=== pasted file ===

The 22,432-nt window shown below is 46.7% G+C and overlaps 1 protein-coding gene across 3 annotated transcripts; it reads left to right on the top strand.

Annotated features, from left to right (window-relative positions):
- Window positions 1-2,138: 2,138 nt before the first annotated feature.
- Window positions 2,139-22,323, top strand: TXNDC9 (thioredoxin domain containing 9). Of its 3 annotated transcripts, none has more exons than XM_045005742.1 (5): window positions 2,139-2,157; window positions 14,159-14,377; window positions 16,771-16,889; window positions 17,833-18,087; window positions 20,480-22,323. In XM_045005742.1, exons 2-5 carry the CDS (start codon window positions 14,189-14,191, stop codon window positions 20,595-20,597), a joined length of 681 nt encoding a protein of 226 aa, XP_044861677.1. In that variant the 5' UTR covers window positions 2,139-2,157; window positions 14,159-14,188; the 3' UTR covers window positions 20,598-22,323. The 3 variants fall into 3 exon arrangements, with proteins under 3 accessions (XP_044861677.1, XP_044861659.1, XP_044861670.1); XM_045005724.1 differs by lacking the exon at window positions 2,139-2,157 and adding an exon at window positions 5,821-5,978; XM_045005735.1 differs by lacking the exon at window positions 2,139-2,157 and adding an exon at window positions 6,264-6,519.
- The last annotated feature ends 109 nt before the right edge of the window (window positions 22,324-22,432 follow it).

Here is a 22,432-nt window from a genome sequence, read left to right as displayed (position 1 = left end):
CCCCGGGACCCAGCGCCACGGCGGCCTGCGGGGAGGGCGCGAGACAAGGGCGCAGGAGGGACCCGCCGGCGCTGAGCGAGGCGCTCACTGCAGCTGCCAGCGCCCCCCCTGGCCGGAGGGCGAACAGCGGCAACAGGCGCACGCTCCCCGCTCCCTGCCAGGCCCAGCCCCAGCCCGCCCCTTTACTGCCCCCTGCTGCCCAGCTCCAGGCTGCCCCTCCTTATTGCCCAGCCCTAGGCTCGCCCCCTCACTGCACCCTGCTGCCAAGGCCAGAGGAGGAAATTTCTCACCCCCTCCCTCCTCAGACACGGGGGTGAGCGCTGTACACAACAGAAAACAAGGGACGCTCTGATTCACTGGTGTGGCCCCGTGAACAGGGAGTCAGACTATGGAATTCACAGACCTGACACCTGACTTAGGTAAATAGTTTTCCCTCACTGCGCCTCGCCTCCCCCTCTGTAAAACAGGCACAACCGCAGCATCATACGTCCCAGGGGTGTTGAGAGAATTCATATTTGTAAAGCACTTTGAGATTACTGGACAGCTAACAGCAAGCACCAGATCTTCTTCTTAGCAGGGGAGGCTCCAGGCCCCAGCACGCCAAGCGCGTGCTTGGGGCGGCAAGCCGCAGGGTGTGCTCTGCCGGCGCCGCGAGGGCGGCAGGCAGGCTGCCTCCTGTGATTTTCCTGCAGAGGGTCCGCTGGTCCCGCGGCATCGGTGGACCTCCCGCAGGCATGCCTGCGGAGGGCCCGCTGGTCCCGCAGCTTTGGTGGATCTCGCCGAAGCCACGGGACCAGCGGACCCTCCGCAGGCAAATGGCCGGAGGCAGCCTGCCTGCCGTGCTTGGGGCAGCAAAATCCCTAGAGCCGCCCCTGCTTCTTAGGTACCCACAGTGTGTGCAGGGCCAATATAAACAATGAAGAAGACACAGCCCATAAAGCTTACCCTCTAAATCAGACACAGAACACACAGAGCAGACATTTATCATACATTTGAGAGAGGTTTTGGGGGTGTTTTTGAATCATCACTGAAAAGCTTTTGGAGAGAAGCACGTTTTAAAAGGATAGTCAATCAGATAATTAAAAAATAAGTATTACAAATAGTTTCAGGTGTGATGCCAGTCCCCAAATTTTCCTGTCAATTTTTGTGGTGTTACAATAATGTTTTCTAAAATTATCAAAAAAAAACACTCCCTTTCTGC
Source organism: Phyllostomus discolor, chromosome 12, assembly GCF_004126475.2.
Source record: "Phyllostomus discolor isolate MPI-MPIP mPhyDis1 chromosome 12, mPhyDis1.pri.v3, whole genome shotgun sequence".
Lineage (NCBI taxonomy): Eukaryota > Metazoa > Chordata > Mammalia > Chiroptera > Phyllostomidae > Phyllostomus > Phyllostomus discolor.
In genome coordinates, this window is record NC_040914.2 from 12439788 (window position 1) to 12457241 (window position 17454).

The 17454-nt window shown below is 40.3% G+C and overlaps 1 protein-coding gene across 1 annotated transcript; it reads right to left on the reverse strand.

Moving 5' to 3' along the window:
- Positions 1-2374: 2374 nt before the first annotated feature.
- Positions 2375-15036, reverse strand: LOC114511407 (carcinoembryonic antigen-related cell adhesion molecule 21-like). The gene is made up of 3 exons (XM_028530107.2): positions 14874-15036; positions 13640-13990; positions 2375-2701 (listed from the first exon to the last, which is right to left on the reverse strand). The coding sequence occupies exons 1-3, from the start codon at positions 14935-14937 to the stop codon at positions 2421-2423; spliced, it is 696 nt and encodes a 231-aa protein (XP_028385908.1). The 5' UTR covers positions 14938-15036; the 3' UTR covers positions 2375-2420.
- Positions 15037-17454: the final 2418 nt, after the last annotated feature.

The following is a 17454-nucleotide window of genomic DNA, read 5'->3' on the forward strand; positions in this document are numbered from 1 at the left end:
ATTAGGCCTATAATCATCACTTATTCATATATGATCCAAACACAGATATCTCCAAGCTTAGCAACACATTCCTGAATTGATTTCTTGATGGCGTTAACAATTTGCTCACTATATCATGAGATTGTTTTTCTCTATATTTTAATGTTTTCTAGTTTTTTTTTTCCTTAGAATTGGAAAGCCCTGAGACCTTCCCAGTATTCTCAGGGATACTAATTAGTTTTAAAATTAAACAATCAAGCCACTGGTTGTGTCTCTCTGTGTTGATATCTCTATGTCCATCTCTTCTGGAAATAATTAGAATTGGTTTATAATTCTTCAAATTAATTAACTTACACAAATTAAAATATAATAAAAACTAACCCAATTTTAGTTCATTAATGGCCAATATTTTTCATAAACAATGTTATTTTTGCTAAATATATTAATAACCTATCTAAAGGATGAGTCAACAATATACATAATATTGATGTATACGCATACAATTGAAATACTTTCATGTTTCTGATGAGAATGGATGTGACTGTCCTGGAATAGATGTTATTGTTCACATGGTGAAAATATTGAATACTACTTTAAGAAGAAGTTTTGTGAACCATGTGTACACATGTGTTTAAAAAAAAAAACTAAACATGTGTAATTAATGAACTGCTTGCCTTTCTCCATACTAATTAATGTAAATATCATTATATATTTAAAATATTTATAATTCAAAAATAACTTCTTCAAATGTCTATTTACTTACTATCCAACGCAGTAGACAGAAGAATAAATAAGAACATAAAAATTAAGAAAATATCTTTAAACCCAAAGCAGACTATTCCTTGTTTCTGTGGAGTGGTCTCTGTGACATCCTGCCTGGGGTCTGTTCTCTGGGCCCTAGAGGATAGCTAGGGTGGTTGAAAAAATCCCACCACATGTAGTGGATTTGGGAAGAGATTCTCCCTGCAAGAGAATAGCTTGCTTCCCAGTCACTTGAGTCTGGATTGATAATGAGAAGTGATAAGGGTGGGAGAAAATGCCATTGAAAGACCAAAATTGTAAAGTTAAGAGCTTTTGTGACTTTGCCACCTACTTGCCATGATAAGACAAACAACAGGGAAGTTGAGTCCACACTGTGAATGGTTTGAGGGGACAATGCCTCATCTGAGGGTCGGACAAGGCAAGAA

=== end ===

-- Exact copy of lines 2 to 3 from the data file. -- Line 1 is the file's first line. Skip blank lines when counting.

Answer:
Annotated features, from left to right (window-relative positions):
- Window positions 1-2,138: 2,138 nt before the first annotated feature.